Back to the Running School

2 August 2018

Last week’s cancelled Running School session was rescheduled for today. Unfortunately, the weather was no cooler. By the time I reached the river I was so hot I looked as if I’d already had a gruelling workout. To make matters worse, a whole squadron of seagulls buzzed me as I started off along the river path. Walking through a mass of low flying gulls, their wings inches from your face, is not as much fun as you might think.

It wasn’t immediately obvious why all the gulls were gathering. There was no one about as far as I could see and, to the best of my knowledge, I didn’t have a loaf of bread in my rucksack or a pile of seed in my pocket. Then I noticed a man right down at the water’s edge, close to Cobden Bridge. He was emptying a big bag of something, almost certainly bread, onto the ground. Hence all the gulls.

Through a haze of wings and beaks, I saw someone rowing up stream. It looked a lot easier than tussling with gulls. All the way to the jetty, the blasted birds flew around me, occasionally making me flinch when they flew too close for comfort. In the distance I could see a group of swans taking to the air. If they flew over the path I was going to be in deep trouble. Luckily for me, their flight was short and sweet, culminating in the usual, rather ungainly, splash landing.

A single swan kept on flying and, as it got closer, I realised it was one of the black swans. The white of it’s flight feathers was clearly visible but the pictures on my phone were not as clear as the view with my eyes. It seemed to be flying straight at the poor man in the boat, who must have had a wonderful view although I doubt he relished the thought of sharing his little boat with a great big black swan. Fortunately for him, the swan landed a few feet before it reached the him.

When I reached the shady trees by the reedbeds, I was so hot I wondered if I’d actually make it all the way to the Running School and, if I did, whether I’d be in any state for a workout? Knowing it was going to be hot, I’d allowed extra time so I took advantage of the bench under the trees to stop for a drink and a chocolate salty ball to give me energy. This was when I discovered hot weather and chocolate salty balls do not necessarily go together all that well. Despite the name, there is no actual chocolate in chocolate salty balls, but my fingers were covered in a combination of cocoa powder, melted coconut oil and sticky dates. After a great deal of finger licking, I continued my walk.

A man was standing in the water fishing as I passed by Woodmill and a handful of coneoists were setting off across a mirror smooth river. There wasn’t even a hint of breeze to ripple the water and the air felt thick and heavy. Briefly, I considered sticking beside the river and crossing Mansbridge to get to Monks Brook, but the extra distance seemed to outweigh any cooling effect the water might have had.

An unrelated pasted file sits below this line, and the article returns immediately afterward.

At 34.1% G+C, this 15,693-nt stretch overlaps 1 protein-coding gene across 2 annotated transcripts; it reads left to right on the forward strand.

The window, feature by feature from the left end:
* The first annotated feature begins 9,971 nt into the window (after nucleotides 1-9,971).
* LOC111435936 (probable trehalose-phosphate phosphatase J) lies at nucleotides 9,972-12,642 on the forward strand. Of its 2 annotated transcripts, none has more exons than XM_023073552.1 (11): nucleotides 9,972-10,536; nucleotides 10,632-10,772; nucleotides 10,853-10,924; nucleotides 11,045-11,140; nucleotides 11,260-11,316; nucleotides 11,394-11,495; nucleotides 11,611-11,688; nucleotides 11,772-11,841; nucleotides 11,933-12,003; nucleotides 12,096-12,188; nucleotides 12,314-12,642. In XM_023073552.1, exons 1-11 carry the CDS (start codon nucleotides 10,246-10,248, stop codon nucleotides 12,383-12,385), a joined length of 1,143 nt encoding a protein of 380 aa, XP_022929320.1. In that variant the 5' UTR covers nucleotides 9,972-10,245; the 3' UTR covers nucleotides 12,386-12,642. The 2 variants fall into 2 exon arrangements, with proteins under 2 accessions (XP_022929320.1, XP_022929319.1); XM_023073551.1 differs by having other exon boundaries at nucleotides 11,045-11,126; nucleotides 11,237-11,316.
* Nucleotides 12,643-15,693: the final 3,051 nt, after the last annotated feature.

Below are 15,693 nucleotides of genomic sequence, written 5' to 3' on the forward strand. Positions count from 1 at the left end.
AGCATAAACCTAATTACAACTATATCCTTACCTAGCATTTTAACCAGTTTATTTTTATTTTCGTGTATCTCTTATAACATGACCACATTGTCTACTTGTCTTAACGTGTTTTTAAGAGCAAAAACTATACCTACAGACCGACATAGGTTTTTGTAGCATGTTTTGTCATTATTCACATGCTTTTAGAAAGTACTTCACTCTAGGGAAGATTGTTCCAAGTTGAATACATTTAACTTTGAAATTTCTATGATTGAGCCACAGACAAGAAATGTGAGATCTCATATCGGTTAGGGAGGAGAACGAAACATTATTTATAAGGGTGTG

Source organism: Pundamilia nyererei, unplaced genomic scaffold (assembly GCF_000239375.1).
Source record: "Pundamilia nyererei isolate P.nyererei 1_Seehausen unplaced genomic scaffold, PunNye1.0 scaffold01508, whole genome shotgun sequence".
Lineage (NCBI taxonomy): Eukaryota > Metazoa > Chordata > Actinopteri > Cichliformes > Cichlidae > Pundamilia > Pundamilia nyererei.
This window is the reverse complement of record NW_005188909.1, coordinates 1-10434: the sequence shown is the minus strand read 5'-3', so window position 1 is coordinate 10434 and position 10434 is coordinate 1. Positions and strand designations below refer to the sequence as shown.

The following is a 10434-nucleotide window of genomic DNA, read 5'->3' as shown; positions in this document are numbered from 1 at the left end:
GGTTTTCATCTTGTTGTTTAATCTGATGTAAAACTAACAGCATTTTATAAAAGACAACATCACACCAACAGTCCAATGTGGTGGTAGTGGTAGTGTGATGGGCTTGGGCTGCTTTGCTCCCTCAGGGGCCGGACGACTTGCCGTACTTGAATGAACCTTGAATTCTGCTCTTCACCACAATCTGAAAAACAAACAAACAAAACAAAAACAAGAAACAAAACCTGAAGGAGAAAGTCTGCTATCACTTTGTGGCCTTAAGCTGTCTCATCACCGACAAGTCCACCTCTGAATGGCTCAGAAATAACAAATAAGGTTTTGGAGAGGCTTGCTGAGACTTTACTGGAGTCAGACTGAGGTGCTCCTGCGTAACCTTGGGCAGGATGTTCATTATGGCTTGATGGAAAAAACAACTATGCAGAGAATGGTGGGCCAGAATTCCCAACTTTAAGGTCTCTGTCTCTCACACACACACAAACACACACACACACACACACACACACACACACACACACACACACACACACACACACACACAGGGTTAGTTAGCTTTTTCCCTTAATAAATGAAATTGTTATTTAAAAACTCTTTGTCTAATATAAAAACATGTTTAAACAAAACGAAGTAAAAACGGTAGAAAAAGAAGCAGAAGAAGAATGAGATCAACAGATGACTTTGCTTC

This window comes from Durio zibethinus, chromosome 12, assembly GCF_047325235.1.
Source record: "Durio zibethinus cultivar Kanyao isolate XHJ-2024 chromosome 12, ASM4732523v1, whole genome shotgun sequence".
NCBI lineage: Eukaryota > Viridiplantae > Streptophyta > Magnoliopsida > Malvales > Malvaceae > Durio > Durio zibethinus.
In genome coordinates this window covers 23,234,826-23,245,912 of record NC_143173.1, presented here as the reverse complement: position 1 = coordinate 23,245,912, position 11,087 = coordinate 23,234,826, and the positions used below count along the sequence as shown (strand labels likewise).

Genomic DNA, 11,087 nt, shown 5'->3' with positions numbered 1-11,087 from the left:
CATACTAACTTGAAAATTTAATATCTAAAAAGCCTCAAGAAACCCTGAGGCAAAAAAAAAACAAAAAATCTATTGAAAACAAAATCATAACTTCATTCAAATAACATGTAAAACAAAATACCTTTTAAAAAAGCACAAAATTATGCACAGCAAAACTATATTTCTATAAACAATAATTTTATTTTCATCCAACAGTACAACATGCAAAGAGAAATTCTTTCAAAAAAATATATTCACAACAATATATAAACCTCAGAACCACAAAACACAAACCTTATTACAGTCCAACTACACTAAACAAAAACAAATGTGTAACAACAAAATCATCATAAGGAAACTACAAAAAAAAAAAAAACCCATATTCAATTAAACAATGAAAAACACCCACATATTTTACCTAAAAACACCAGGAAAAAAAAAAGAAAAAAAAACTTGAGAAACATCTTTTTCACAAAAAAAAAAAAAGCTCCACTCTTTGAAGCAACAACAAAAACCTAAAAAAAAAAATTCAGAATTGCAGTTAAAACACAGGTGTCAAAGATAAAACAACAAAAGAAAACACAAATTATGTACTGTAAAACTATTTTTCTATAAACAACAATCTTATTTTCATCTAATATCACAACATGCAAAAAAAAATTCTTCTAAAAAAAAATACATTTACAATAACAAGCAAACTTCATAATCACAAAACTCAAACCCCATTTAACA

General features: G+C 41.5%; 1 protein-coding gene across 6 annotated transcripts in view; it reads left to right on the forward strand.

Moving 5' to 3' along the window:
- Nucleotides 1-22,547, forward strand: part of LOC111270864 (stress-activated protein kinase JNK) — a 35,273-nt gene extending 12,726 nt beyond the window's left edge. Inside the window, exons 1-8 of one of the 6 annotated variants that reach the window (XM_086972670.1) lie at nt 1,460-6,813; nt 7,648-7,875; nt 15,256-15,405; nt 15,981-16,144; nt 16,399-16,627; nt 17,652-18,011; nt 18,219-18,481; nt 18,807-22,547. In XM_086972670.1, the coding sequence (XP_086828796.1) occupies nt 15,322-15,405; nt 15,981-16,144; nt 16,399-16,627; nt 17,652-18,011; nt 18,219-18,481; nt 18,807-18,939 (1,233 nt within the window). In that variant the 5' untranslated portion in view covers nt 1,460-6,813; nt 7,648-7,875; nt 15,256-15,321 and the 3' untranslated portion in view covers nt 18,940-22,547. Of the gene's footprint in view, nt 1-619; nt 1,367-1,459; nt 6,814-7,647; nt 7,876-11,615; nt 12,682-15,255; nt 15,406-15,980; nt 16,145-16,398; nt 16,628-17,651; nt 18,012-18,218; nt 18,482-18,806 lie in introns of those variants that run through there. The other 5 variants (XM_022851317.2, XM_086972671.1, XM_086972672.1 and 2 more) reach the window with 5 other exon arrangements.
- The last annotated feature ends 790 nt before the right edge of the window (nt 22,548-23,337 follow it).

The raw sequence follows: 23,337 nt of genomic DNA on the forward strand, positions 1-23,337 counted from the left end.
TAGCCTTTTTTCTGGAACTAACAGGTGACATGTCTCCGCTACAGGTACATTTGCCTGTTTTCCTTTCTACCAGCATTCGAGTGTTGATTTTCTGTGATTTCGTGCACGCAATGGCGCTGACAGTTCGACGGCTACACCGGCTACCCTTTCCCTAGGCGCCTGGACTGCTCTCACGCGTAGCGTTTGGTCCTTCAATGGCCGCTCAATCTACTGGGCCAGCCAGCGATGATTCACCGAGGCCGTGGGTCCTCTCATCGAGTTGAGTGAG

Instead I walked through the mill and past the church to the green bridge. Here, at least, there was a little shade but it didn’t feel much cooler. The Brook seemed very low, much more heat and it looked as if it would dry up completely. Through the muddy water I could see an assortment of junk, bicycle wheels, large sticks and other unidentifiable items.

The little bit of recent rain meant the path was more overgrown than it had been last time I came this way. Nettles overhung the path and made me watch my footing closely. In other places the ground was littered with fallen leaves, still green but dry and crunchy underfoot. The discarded plastic pipe was still there although someone had moved it off the path and the parched earth was still crazed with deep cracks.

Just past the blue bridge a tree had fallen across the path. It was easy enough to step over but it seemed a sad sight. Whether it fell because of the heat and lack of rain I couldn’t tell but it made me a little nervous about the next part of the walk.

As I crossed the road I suddenly remembered the FGO Stuart photograph and did my best to recreate the shot. It was a poor attempt, hampered by a signpost. If I’d walked up the road a little further I might have done better but I was too hot to even contemplate it.

Back on the trail beside Monks Brook the shade took on a slightly sinister feel. Every creaking branch made me nervous. If trees were suddenly going to start toppling, I didn’t wasn’t to be underneath them when it happened. Now I hurried along, wanting to get to more open ground as quickly as possible. The Brook was so low here I could see the stones on the bottom.